As I have mentioned in Lecture 1, although we assume that we have a bell-shaped curve, when your score is normalized, linear interpolation is used. It's clearly not perfect since the actual curve will never be bell-shaped and linear interpolation is not the same as bell-shaped-curve interpolation. But this is what was announced at the beginning of the semester, and therefore, we will stick to this particular way of normailzation for all the programming assignments for the rest of the semester, knowing that it's not perfect.


  • 4/4/2019:
    • I am sick today and I won't be able to come to campus today. So, today's AM and PM sections lectures are canceled. If you are in the AM and PM sections, please watch the DEN lecture video that was recorded yesterday. Next week's lecture will pick up where yesterday's lecture left off. Sorry about the inconvenience.

  • 4/1/2019:
    • Vignendra Jannela's helpdesk hour this Thursday is cancelled since he will be out of town. He has moved that office to Tuesday (tomorrow) from 12pm to 1pm (right before his regular helpdesk hour).

  • 3/28/2019:
    • Vignendra Jannela's helpdesk hour today will be in SAL, Room 109A (further inside SAL 126) since the open area is completely occupied.

  • 3/23/2019:
    • Chien-Lun Chen's office hour on Monday, 3/25/2019 will only go from 10:50am to 11:20am. Sorry about the inconvenience.

  • 3/17/2019:
    • Below is the grade normalization information for warmup2. Please note that this only applies to the grader-dependent part of your grade. If you are graded by Parth Kapadia <pkapadia@usc.edu>, his warmup2 average was 81.67 with a standard deviation of 28.54. If you are graded by Vickram Pentyala <vpentyal@usc.edu>, his warmup2 average was 89.75 with a standard deviation of 22.48. If you are graded by Deepa Sreekumar <dsreekum@usc.edu>, her warmup2 average was 76.72 with a standard deviation of 31.03. The overall class average for warmup2 was 82.71 with a standard deviation of 28.10.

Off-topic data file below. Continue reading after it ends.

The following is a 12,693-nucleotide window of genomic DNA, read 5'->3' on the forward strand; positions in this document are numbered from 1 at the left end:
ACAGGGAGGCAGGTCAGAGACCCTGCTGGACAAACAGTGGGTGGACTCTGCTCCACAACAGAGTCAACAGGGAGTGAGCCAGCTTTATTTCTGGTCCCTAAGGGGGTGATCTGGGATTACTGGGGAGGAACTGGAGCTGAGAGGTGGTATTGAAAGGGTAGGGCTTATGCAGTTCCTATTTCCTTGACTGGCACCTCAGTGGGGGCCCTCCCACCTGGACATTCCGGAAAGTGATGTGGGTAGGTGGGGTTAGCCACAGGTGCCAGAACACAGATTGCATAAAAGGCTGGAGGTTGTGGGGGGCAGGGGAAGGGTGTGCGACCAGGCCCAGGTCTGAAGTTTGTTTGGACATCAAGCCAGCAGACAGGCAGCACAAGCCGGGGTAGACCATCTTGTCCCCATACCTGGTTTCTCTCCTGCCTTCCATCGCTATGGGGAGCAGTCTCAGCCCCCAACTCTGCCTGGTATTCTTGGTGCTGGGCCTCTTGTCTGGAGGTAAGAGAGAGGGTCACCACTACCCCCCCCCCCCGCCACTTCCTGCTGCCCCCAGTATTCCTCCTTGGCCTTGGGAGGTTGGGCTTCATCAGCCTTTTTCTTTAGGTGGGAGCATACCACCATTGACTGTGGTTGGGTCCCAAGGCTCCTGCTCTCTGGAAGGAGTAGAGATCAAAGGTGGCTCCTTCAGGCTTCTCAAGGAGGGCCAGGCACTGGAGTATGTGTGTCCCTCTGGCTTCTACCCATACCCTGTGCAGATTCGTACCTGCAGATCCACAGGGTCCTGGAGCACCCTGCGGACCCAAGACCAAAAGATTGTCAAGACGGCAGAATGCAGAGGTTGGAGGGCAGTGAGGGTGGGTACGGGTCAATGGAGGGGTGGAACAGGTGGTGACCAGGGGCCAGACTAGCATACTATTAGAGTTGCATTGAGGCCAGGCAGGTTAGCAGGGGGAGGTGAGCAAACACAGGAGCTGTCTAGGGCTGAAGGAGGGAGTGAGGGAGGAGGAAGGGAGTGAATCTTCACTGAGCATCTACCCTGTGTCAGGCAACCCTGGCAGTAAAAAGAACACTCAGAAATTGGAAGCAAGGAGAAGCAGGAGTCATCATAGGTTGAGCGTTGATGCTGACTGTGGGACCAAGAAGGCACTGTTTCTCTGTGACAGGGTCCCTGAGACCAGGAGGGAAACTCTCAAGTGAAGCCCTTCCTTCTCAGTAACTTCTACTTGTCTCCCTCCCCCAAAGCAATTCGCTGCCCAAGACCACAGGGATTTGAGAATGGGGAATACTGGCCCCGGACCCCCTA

To figure out your normalized score for warmup2, here's what you can do. If your grader-dependent part of your grade is X and your grader's average is A with a standard deviation of D, then Y=(X-A)/D is the number of standard deviations away your score is from your grader's average. Therefore, your normalized grader-dependent part of your grade would be 82.71+Y*28.10 (i.e., same number of standard deviation away from the overall class average). Your minimum score is still one point if you have submitted something for grading.

      As I have mentioned in Lecture 1, although we assume that we have a bell-shaped curve, when your score is normalized, linear interpolation is used. It's clearly not perfect since the actual curve will never be bell-shaped and linear interpolation is not the same as bell-shaped-curve interpolation. But this is what was announced at the beginning of the semester, and therefore, we will stick to this particular way of normailzation for all the programming assignments for the rest of the semester, knowing that it's not perfect.


  • 3/5/2019:  The midterm exam will be closed book, closed notes, and closed everything (and no "cheat sheet"). Also, no calculators, cell phones, or any electronic gadgets are allowed. Please bring a photo ID. Your ID will be collected at the beginning of the exam and will be returned to you when you turn in your exam. Please only go to the exam for the section you are registered. Also, no matter how late you show up for the exam, your exam must end at the same time as everyone else in your section. There will be assigned seating.

    The midterm exam will cover everything from the beginning of the semester to slide 20 of Lecture 17 on 3/4,5/2019, MINUS Chapter 5 (i.e., material in Ch 5 is excluded from the midterm).